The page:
Unger: Yes. On top of the trends that we're seeing in travel, just reading that we're, over the weekend, seeing actually a peak since last March. So a lot of risk there, I can see with people traveling and congregating and breaking the rules. So we'll keep our eye close on that data. Any more news about the variants? You mentioned some of them becoming predominant and more contagious and potentially more lethal. What are we seeing there?

Dr. Irons: So Dr. Walensky, the head of the CDC, addressed this at the same White House briefing on Monday. She did say that the virus variants are making up a bigger share of cases and the CDC is scaling up its effort substantially to track down the variants. And that will continue to grow, in large part due to the $1.75 billion in funds for genomic sequencing in the American Rescue Plan. On the CDC site today, the U.K. variant, the B.1.1.7 variant, is in 51 jurisdictions in the United States. So it's pretty much...it's across the United States. The South African variant's in 26, and the Brazilian variant is in 15 jurisdictions. So the variants are in our communities. Dr. Walensky told lawmakers last week that between 10 and 14,000 test samples were being sequenced each week to locate variants, and that they're aiming for about 25,000.

But I'd like to quote something that she said, which I think really just is an important message. "We are at a critical point in this pandemic. We must act now. I'm worried that if we don't take the right actions now we will have another avoidable surge just as we're seeing in Europe right now, and just as we are so aggressively scaling up vaccination." Europe tends to be about three to four weeks ahead of us. And if history repeats itself, several countries in Europe are on lockdowns currently. So we're just hoping that people hang in there.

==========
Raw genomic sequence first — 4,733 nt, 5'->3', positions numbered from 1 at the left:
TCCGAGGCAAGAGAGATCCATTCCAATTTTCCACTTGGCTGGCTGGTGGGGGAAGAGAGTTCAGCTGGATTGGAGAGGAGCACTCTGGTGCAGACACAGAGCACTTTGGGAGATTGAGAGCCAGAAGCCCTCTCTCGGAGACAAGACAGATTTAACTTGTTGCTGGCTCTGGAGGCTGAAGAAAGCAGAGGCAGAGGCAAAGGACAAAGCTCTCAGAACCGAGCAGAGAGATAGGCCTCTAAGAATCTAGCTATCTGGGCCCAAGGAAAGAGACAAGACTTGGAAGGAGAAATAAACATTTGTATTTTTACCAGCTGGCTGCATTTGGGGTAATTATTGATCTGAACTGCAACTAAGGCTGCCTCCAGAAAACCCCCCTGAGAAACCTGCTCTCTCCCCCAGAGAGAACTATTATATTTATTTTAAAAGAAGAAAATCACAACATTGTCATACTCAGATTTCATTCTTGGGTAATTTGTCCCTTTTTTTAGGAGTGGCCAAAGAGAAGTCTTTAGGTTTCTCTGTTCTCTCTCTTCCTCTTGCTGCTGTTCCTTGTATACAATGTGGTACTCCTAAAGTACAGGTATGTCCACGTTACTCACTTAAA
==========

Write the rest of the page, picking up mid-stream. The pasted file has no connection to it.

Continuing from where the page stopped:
Unger: Absolutely, don't want to see a repeat of that. Last question, any big news or statements from the AMA that we want folks to be aware of?

Dr. Irons: Yep. Two of note. So on March 16th, the AMA applauded the Biden administration on acting promptly to update Medicare payment rates for COVID-19 vaccine administration. And on March 17th, the AMA urged Congress to support legislation that would prevent arbitrary across the board Medicare cuts that threaten the viability of physician practices during the pandemic. The letter to Speaker Pelosi and Minority Leader McCarthy points out that "Physician practices still face overwhelming financial challenges and pressures associated with higher overhead costs like the cost of personal protective equipment and lost revenue due to fewer patient visits and delayed elective procedures during the pandemic. Injecting additional uncertainty into the health care system is an unnecessary distraction during a time when physicians and others are focused on fighting the pandemic," the letter said.

Unger: Absolutely. Well, thank you so much for being here today, Dr. Irons, and sharing your perspectives. We'll have you back next week for another look at the trends and data. Thanks for joining us today. Please take care. For more information on COVID-19 visit ama-assn.org/COVID-19.


Disclaimer: The viewpoints expressed in this video are those of the participants and/or do not necessarily reflect the views and policies of the AMA.